As we see the gunk and grime plastered on the glass, and we consider both our own innate limitations and also how fundamentally important God has been in every step along the path of redemption, we realize that even with “Windex® and clean rags” in hand, so to speak, we simply cannot, in and of ourselves, scrub hard enough or long enough to perfectly clean our mirror, much less keep it clean… And this leads (ideally, hopefully) to genuine humility. (And we should emphasize genuine humility as opposed to despair!)
If I have a plumbing or electrical problem in my home, then there is very little I can do to fix the problem(s). I am not an electrician or a plumber, so I need the help of someone experienced in these trades. And, naturally, I have to admit this to myself and be prepared to ask for help and, of course, desire that help. Otherwise, my home is sure to be ruined, or at least badly damaged. In contemplation, you see, I humbly (out of sheer necessity) recognize my own limitations.
Examples abound. I am not a medical doctor nor an airplane pilot. I am not an agriculturalist nor a marine biologist. I am not an anesthesiologist nor a welder. There is, in fact, far more in life that I am not than I am, and this is simple recognition of truth. The same is the case in Step Six except, perhaps, in a broader and much deeper sense. We recognize we are not God, and while God asks and expects our cooperation, there are some things ultimately only God can do.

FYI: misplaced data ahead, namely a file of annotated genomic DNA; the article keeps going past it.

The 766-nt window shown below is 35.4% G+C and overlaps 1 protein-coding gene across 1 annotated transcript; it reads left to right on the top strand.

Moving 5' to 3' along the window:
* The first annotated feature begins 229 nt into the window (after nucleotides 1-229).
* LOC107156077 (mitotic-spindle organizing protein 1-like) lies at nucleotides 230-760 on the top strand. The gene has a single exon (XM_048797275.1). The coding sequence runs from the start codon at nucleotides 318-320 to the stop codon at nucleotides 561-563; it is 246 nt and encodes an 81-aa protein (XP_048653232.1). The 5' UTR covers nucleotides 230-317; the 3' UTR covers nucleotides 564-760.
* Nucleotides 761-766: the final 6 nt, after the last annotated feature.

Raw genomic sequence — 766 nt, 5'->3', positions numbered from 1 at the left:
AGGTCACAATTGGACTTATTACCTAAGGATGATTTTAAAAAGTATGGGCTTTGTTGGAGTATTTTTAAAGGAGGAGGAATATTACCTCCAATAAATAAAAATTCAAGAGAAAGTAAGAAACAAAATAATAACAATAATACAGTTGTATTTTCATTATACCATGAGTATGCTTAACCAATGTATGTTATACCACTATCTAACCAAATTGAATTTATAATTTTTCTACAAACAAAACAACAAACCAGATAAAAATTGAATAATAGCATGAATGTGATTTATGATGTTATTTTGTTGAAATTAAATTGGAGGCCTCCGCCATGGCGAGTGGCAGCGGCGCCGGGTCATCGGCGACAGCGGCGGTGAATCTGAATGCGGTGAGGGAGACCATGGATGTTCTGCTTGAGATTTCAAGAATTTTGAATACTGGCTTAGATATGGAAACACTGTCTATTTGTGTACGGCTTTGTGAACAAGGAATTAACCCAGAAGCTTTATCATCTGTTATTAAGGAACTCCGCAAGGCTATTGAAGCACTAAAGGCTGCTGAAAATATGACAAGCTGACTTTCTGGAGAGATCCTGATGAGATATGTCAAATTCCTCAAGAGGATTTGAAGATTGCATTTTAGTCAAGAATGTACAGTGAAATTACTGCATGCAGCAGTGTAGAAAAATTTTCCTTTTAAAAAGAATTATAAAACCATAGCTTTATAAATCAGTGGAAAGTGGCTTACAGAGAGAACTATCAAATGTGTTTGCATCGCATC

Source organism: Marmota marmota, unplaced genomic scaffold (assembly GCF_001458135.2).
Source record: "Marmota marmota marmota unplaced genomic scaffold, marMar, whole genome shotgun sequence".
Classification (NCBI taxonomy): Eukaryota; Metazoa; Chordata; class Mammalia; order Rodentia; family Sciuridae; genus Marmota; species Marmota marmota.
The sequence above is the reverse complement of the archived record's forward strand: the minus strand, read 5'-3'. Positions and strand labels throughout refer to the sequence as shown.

From the soil of the humble recognition of our condition and our own innate limitations springs forth preparation and desire. As we look closely at the mirror, now turned toward God in heavenly effulgence, the dust and dirt are quite evident; however, there is something else equally important that we also notice. And it is that truth, so fundamental to the nature of humanity, which gives us hope while preserving us from despair.
You see, contrary to the unfortunate teaching of some minority of Christians, the mirror – our mirror – was never so stained and soiled as to completely cover all of the glass. Consequently, as we look even now, we can see something of the light of God reflected in our souls. We can begin to apprehend what we might yet be – an impressive, wonderfully made mirror – and that only serves to deepen our desire.
And so we take the next step in our journey, and we ask…
 Cf. Sr. Nonna Verna Harrison, God’s Many-Splendored Image: Theological Anthropology for Christian Formation, 31-33
 Cf. Gen. 2.15 – 3.24; Qur’an 7.11-27
 Note: It is not my purpose here to cast aspersions upon fellow Christians; however, in Western Christianity particularly, and in some parts of the Western world more than in others, Christianity has followed along the theological lines of St. Augustine, Martin Luther, John Calvin, etc., especially where the depravity of humanity is concerned, to such an extent that it is important to make the distinction.
But you are merciful to all because you can do all things; you overlook people’s sin in order to bring them to repentance; for all existing things are dear to you and you hate nothing that you have created — why else would you have created it? How could any thing have continued in existence, had it not been your will? How could it have endured unless called into being by you? You spare all things because they are yours, O Lord, who love all that lives; for your imperishable breath is in every one of them. (Wis. 11.23 – 12.1, REB)